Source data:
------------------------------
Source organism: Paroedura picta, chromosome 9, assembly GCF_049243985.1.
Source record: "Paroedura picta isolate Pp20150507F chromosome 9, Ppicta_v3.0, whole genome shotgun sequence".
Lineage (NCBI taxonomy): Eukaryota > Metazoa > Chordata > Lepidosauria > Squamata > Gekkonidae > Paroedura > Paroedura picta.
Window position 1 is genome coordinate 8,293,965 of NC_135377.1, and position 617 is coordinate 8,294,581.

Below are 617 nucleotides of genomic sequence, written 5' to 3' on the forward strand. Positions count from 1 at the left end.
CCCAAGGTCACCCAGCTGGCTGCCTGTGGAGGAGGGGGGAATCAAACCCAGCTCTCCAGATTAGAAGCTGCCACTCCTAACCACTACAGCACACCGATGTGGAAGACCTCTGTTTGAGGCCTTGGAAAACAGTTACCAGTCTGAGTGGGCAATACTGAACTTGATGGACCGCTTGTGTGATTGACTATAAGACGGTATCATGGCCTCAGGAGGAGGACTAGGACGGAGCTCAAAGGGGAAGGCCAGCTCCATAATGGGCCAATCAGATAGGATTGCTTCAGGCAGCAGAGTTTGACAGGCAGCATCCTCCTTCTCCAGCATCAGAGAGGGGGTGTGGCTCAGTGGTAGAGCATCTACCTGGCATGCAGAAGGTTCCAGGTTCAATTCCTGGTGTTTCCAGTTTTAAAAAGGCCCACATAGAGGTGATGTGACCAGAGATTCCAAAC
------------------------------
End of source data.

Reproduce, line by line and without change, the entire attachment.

Source organism: Paroedura picta, chromosome 9, assembly GCF_049243985.1.
Source record: "Paroedura picta isolate Pp20150507F chromosome 9, Ppicta_v3.0, whole genome shotgun sequence".
Lineage (NCBI taxonomy): Eukaryota > Metazoa > Chordata > Lepidosauria > Squamata > Gekkonidae > Paroedura > Paroedura picta.
Window position 1 is genome coordinate 8,293,965 of NC_135377.1, and position 617 is coordinate 8,294,581.

Below are 617 nucleotides of genomic sequence, written 5' to 3' on the forward strand. Positions count from 1 at the left end.
CCCAAGGTCACCCAGCTGGCTGCCTGTGGAGGAGGGGGGAATCAAACCCAGCTCTCCAGATTAGAAGCTGCCACTCCTAACCACTACAGCACACCGATGTGGAAGACCTCTGTTTGAGGCCTTGGAAAACAGTTACCAGTCTGAGTGGGCAATACTGAACTTGATGGACCGCTTGTGTGATTGACTATAAGACGGTATCATGGCCTCAGGAGGAGGACTAGGACGGAGCTCAAAGGGGAAGGCCAGCTCCATAATGGGCCAATCAGATAGGATTGCTTCAGGCAGCAGAGTTTGACAGGCAGCATCCTCCTTCTCCAGCATCAGAGAGGGGGTGTGGCTCAGTGGTAGAGCATCTACCTGGCATGCAGAAGGTTCCAGGTTCAATTCCTGGTGTTTCCAGTTTTAAAAAGGCCCACATAGAGGTGATGTGACCAGAGATTCCAAAC